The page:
May 23, 2024

Everything is important: choosing the right outfit, makeup and hairstyle, a trim figure and, of course, the blooming look of the skin. Especially for you, we have prepared a review of books that will help you always stay on top.

Eat Move Sleep: How Small Choices Lead to Big Changes, Tom Rath

Tom RathThe author of this book has been successfully fighting the deadly disease of cancer for more than 20 years. Tom Rath has developed for himself a life rule consisting of three basics: eating, moving and sleeping. According to the author, we absolutely do not pay enough attention to such seemingly trifles as: choosing a dish for breakfast, live communication with friends or using the Internet, sleeping or watching your favorite TV series – every minute has a meaning. The rules outlined in the book are, of course, known to everyone, but in combination they give birth to a whole new approach to one’s own life and health.

52 Small Changes: One Year to a Happier, Healthier You, Brett Blumenthal

We make promisesWe make promises to ourselves to stop eating sweets, to start jogging every day, to drink at least two liters of water a day every Monday, but very often we cannot live at this pace by Wednesday. Then maybe we should start making changes in our lives not so fast. This is what the author of the book is talking about, suggesting that the reader follow a program of 52 small changes (from diet to physical activity to attitude toward the world around us) over the course of a year. According to Brett Blumenthal, one change a week will not be burdensome for you, but will eventually lead you to a healthy and happy lifestyle that will follow you for years to come.


The China Study: The Most Comprehensive Study of Nutrition Ever Conducted And the Startling Implications for Diet, Weight Loss, And Long-term Health, T. Colin Campbell Ph.D.

chinaThis book is based on a seminal study of the impact of nutrition on human health conducted in China in the second half of the 20th century. It found that many serious diseases such as cancer, diabetes, and coronary heart disease are caused by our eating habits.

Biochemist Colin Campbell subjected the research to in-depth analysis and based on it created his system of healthy eating. In the book, he makes recommendations for a personalized diet. You will learn which foods help maintain health and prolong life, and which cause irreparable harm to our bodies.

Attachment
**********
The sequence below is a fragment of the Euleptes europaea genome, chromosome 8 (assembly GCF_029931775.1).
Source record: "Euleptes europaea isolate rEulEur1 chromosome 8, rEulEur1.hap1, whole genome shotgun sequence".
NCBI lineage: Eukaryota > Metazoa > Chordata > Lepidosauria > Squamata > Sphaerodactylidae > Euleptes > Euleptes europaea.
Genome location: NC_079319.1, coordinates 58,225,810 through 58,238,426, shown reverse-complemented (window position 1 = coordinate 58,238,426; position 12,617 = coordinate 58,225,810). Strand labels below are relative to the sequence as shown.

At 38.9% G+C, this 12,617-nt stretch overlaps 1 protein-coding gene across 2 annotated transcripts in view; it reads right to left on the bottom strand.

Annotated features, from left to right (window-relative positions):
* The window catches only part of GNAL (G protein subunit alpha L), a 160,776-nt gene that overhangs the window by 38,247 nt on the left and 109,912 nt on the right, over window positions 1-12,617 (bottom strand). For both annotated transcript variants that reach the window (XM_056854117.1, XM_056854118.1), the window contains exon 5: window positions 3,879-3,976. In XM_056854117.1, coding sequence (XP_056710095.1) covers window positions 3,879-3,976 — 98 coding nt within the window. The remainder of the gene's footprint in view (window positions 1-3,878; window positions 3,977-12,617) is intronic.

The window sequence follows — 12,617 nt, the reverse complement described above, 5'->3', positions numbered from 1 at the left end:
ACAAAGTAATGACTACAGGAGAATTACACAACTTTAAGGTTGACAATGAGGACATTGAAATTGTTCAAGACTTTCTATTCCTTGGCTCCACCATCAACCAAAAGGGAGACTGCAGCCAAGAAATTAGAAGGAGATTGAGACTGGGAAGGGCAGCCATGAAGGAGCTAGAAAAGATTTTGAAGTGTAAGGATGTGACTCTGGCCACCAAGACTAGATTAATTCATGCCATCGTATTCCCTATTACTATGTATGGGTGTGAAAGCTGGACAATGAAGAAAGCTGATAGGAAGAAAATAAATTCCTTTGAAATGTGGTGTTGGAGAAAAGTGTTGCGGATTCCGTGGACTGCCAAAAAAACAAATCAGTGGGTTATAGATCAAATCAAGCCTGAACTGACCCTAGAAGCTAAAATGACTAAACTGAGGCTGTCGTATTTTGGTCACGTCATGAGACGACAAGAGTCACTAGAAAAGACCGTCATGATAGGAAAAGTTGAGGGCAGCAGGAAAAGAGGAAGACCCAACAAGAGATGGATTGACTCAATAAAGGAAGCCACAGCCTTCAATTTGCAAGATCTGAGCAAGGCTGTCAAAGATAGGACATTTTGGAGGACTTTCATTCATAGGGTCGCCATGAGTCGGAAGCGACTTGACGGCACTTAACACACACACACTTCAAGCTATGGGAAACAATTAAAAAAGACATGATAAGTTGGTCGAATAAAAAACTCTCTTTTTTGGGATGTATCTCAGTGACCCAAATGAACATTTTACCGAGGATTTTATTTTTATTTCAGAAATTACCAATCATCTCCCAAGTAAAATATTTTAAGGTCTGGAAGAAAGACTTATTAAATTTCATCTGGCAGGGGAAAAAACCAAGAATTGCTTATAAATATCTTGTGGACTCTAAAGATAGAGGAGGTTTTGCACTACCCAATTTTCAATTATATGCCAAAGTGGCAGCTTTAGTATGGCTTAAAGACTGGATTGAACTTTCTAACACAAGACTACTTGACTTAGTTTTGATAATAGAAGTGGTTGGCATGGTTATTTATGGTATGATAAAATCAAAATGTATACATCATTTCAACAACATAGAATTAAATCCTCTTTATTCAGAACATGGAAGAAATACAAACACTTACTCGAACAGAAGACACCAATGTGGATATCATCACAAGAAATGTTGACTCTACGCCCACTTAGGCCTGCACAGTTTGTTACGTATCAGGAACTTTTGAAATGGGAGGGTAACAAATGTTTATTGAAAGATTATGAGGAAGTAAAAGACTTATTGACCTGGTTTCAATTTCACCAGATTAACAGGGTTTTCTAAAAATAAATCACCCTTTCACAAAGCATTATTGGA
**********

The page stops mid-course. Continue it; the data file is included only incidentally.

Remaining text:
By the way, the second category includes some foods traditionally considered to be healthy, such as eggs and milk. Even Colin himself recommended them to his patients at the dawn of his career. But, as they say, you can’t argue with the numbers. After the results of the study were published, he dramatically changed his views.

This book is recommended primarily to those who suffer from the aforementioned diseases and are already desperate to go to the doctors. And also for people who are on the path to a healthy lifestyle.

Brain Maker, David Perlmutter

Brain MakerYou’ve probably all heard that eating bitter chocolate is recommended to improve brain function. This is usually the end of people’s knowledge about the effect of nutrition on the brain. But there is a whole range of other foods that can improve memory, attention, thinking, and reaction rate. As well as those that cause the opposite effect.


The author’s main information strike on gluten – a protein contained in some cereals, including wheat. Modern research has revealed a number of negative effects caused by this substance. For example, it is known that people who abuse flour products are more likely to suffer from depression, insomnia, and memory problems.

So if you want to keep your mind clear for years to come, you have to give up gluten-containing foods. From this book, you will learn how to do it gently and painlessly.

Deep Nutrition: Why Your Genes Need Traditional Food, Catherine Shanahan M.D.

Catherine Shanahan M.D.Author Kathryn Shanahan, a geneticist, shares with us the revolutionary findings of recent years. It turns out that the food we eat affects our DNA. Some foods can even cause mutations at the cellular level, Catherine claims.

If you believe the book, the most harmful foods are sugar and vegetable oil that have been heat-treated. But the author refers to the meat and dairy products quite favorably. Of course, many of the assertions may cause doubt, so Catherine reinforces their scientific arguments for greater credibility. The book is recommended for general development and revision of their eating habits.